The rookie Robert Hagg has been quiet but impressive, which may prove useful for the Flyers. Hagg doesn’t have any explosive characteristics, he’s just good at everything and keeps it simple, a Niklas Hjalmarsson type. Also on the list of rookies is Nolan Patrick, the second overall pick. He has been stellar early on, notching a goal and an assist centering the third line with Travis Konecny and Dale Weise. He started the season on the second line but was moved down after a few games, which was the right move.
Last season, coaching was kryptonite for the Orange & Black. Dave Hakstol was often under the gun for some questionable lineup decisions which included scratching young players in favor of veterans like Andrew MacDonald. While those problems still persist (notably Travis Sanheim being a healthy scratch), Hakstol has made the club much faster and more competitive.
However, during their game in Nashville against the Predators, Hakstol cost the Flyers a point by challenging a goal scored during a 5 on 3 power play. The call was not overturned and the Flyers were forced to head back to the penalty kill down two men. Filip Forsberg scored the game-winner en route to a 6-5 win for the Predators.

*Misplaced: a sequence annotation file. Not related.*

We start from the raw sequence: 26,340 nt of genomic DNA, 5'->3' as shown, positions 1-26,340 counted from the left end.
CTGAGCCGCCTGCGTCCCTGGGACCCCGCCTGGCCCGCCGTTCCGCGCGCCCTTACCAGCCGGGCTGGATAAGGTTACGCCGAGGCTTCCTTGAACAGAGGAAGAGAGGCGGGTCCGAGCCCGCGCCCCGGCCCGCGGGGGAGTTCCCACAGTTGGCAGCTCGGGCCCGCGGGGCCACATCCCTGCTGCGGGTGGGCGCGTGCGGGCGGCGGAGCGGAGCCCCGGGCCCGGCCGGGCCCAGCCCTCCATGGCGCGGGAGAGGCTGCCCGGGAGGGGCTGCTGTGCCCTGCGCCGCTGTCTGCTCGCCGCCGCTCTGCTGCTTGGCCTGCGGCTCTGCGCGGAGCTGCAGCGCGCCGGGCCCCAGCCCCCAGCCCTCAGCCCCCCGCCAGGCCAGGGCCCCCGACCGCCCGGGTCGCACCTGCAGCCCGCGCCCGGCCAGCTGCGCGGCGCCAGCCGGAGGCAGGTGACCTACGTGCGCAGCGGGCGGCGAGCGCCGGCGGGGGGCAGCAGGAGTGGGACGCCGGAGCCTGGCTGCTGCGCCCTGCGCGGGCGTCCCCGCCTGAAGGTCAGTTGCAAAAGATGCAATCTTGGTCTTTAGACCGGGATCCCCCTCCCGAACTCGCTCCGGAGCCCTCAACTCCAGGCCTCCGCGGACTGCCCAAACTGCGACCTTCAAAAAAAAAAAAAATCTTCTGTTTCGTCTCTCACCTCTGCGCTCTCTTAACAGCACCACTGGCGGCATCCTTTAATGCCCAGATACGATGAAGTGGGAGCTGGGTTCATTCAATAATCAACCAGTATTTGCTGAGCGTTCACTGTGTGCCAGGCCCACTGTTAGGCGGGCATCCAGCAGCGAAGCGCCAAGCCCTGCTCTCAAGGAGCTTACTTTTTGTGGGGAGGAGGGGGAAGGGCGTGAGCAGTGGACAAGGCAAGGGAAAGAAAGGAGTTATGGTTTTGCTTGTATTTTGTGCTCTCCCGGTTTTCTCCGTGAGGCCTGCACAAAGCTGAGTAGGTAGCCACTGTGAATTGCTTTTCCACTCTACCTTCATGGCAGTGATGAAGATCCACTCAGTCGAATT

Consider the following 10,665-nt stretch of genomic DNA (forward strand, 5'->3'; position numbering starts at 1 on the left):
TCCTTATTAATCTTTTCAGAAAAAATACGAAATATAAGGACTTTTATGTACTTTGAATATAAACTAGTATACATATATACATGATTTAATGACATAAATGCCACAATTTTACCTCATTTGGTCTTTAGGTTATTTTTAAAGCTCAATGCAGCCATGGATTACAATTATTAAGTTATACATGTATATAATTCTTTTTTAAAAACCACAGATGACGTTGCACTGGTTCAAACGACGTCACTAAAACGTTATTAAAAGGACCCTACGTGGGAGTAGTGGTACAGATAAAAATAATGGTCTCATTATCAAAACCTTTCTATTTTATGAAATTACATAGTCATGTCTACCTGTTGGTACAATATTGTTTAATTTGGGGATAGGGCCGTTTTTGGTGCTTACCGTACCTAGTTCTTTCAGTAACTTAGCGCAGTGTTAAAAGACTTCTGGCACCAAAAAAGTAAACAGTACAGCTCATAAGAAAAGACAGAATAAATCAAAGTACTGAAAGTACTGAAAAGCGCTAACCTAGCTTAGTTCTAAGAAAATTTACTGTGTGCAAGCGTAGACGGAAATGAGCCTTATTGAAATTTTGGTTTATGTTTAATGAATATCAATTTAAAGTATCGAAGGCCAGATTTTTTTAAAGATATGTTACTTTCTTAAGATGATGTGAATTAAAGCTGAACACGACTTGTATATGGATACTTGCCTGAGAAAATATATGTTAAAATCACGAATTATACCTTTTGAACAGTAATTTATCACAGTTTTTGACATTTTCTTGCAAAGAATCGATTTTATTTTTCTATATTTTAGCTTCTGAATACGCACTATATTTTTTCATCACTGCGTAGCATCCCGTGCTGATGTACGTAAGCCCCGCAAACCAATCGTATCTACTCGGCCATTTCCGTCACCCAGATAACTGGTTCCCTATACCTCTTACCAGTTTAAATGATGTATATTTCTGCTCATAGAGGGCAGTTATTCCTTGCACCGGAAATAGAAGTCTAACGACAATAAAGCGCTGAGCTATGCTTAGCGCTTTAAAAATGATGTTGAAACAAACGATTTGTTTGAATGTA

The goaltending, while not exceptional, has been decent. Newly acquired goalie Brian Elliott has started four games, boasting a 3-1 record with a .894 save percentage and 3.25 goals against average. It’s still early, which means Elliott has time to improve his numbers but he sometimes looks shaky between the pipes.
One major gripe is the play of MacDonald. The 31-year-old is still a liability in all three zones, yet continues to play around 20 minutes a night. Rather than have a promising young defensemen play (i.e. Sanheim or Samuel Morin), MacDonald is taking up that spot and forcing Provorov to carry his weight. This needs to be dealt with by the coaches as soon as possible.
The Flyers have had a great start to the year and everything seems to be clicking. Barring a few lineup changes, the roster is almost perfect and all four lines are capable of generating offense and sustaining offensive zone pressure. The Flyers have been known for cycling the puck, moving it up to the point and taking shots from there. This season, they have managed to create more chances from below the goal line with crisp passing and sheer speed.
The team routed the Washington Capitals 8-2 last Saturday and proved they can be dangerous in every facet of the game (shorthanded, power play and at even strength). They’re averaging 4.20 goals for per game (tied for second in the NHL), but it’s a small sample size. Last year, the team was 2-2-1 in their first five games. The Flyers are looking much better this year despite only amassing one extra point.
Former intern at The Hockey News. Young, passionate hockey writer with a wealth of hockey knowledge. Journalism graduate. Always following the current hockey news in the NHL and CHL. Primarily write about the Philadelphia Flyers.